Distal clavicle osteolysis / Weight lifters shoulder

The Acromioclavicular Joint (ACJ) is a small joint made up of the acromion bone, which is part of your shoulder blade, and the outer end of your clavicle (collar bone). It is easily palpated with your finger as it lies 1 – 2 cm from the top outer edge of your shoulder. Because of its location, problems with the joint can give rise to pain in both the shoulder and neck.

Acromioclavicular joint, or distal clavicle, osteolysis is an unusual condition in which the outer end of the clavicle (distal clavicle) undergoes multiple minor stress fractures secondary to repetitive injuries. As a consequence of these injuries, the bone is eroded at a faster rate than it can be repaired and as a result, bone erosion or ‘osteolysis’ occurs. This results in the loss of bone form the distal clavicle.

Causes & Risk factors

The Acromioclavicular joint undergoes significant loading when undertaking lifting activities at or above, shoulder height. Distal clavicle osteolysis usually affects patients under the age of 40 years old, with those undertaking overhead sporting activities on a repeated basis especially prone to this type of condition. In particular, weightlifters, avid gym goers, rugby payers and overhead workers such as builders and plasters are particularly prone to developing this condition.


The diagnosis is essentially made on clinical grounds. Pain is often most noticeable when the arm is raised above shoulder height and when the arm is taken across the front of the body thus compressing the Acromioclavicular Joint. The ACJ is also often very painful to palpation.

X-rays can be used to demonstrate the loss of the distal clavicle. This undergoes erosion and therefore the bone of the distal clavicle is often lost secondary to erosion or osteolysis. The use of ultrasound or MRI scans can be used to further investigate the shoulder where a significant degree of oedema (swelling) within the distal clavicle is often noted.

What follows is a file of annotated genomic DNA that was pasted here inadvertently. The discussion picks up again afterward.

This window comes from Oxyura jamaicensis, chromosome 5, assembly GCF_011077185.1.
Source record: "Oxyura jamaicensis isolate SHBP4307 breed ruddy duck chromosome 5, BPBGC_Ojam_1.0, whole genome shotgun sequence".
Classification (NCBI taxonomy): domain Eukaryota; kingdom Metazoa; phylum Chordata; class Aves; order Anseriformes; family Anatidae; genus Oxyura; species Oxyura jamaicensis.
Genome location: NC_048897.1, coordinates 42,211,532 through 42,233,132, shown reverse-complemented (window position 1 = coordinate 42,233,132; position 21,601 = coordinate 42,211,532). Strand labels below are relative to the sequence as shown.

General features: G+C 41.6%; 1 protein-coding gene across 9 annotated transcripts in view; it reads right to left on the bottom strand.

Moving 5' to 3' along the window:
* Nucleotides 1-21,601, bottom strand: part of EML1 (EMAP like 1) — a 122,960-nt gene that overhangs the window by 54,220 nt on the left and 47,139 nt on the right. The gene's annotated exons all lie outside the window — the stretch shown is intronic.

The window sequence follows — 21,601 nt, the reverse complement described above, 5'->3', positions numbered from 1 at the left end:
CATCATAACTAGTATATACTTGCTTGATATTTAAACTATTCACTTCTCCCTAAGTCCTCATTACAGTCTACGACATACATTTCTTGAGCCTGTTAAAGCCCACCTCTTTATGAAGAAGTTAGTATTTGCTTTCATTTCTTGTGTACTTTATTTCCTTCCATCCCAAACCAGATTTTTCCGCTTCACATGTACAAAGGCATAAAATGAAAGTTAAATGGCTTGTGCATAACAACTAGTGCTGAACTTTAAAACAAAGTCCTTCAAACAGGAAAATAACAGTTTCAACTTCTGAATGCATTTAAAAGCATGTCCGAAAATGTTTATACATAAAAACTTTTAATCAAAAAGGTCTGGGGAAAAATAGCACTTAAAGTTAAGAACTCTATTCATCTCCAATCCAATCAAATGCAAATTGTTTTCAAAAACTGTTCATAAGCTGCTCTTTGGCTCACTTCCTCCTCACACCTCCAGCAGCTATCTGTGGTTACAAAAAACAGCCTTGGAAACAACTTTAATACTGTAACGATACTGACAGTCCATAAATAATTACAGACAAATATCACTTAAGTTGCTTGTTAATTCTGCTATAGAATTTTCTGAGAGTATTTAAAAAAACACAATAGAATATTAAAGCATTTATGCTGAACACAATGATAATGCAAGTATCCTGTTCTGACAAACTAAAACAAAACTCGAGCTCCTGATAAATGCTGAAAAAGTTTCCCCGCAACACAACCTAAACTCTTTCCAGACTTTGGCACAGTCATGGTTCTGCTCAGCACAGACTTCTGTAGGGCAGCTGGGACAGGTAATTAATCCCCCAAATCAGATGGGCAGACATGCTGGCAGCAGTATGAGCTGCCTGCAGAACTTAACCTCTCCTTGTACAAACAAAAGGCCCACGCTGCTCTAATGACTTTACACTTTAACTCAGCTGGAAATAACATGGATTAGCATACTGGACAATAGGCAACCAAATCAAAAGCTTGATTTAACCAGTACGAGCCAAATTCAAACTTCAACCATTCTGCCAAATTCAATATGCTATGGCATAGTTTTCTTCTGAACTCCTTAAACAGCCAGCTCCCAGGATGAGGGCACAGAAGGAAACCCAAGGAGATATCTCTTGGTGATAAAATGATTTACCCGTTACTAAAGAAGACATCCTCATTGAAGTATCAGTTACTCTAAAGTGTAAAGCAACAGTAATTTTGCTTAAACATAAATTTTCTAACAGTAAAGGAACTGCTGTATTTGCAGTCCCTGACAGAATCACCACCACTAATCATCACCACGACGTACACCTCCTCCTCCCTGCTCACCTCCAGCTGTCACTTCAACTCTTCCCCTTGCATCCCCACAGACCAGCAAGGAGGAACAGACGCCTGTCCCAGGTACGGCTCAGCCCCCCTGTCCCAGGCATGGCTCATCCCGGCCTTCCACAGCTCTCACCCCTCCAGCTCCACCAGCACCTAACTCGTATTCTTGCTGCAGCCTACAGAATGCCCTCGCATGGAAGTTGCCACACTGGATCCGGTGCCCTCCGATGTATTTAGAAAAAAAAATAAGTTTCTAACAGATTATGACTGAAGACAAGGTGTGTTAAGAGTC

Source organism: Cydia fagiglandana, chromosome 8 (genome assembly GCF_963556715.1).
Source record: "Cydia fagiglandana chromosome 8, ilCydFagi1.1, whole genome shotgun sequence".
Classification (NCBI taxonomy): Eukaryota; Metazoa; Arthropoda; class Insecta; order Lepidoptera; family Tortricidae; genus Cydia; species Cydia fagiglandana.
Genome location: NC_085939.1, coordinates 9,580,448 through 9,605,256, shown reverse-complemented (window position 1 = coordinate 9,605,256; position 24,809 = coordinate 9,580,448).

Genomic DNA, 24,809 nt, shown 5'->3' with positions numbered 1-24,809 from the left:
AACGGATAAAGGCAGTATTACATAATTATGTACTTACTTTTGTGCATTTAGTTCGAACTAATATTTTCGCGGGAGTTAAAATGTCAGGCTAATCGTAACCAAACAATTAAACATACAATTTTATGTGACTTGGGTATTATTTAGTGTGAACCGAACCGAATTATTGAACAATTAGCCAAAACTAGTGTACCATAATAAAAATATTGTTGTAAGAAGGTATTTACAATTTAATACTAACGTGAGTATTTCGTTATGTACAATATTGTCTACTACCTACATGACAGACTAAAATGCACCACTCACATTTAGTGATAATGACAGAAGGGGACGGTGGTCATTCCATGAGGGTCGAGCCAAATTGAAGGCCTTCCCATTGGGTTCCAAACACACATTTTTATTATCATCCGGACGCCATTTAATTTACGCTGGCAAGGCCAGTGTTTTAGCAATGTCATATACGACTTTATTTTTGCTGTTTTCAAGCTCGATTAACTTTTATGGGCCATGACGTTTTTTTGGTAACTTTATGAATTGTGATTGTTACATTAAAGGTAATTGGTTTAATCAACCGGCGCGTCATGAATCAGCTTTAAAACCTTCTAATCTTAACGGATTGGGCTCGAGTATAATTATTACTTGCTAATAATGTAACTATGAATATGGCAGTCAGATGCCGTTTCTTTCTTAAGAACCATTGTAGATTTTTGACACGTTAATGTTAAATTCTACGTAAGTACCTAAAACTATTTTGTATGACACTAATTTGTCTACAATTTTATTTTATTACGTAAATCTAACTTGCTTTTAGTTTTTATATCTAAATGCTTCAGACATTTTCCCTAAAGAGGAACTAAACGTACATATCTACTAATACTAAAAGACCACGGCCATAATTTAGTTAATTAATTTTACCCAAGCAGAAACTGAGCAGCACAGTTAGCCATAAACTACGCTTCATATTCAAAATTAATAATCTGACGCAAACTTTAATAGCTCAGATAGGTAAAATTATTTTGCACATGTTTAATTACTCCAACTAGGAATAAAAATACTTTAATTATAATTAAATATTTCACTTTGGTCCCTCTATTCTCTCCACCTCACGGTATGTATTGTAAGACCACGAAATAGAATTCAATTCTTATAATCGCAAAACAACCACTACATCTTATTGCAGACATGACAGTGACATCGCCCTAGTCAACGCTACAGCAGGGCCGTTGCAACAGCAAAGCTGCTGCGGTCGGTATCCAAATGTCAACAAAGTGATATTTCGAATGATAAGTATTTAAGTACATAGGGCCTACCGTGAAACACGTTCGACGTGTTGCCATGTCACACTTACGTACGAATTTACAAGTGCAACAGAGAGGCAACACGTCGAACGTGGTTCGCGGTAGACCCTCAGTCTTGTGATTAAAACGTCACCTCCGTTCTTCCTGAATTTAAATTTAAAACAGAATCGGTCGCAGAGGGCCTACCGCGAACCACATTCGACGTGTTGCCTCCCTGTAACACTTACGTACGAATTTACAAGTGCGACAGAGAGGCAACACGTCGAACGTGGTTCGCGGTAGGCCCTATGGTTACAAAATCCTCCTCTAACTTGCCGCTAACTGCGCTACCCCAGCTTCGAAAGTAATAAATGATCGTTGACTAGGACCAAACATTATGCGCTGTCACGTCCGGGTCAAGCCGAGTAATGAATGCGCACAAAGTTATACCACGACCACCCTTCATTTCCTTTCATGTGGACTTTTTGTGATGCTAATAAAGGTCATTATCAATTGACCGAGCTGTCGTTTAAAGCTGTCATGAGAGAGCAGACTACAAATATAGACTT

There are a number of different techniques to address the pain from ACJ osteoarthritis:

  • Conservative treatment comprising of rest, activity modification and the use of anti-inflammatory medications.
  • Physiotherapy; this can be used to improve the range of painful movement to the shoulder however its successfulness is often dependant on the degree of pain already experienced and if rest and activity modification has also been undertaken.
  • Injection treatments; the space between the acromion and the distal clavicle can be injected with local anaesthetic and Cortisol. The anti-inflammatory component of the injection can reduce swelling and pain and can be used in conjunction with physiotherapy to aid recovery. However, it may only provide temporary relief and is also dependant on the shoulder being rested so that aggravating activities are avoided.
  • Arthroscopic distal clavicle excision; If the pain is resistant to non-operative treatments then surgery is often necessary. The aim of the surgery is to arthroscopically remove any degenerative tissue within the joint, as well as a small amount of the distal clavicle that might be further irritating the joint. This ‘key-hole’ procedure is performed through three small incisions.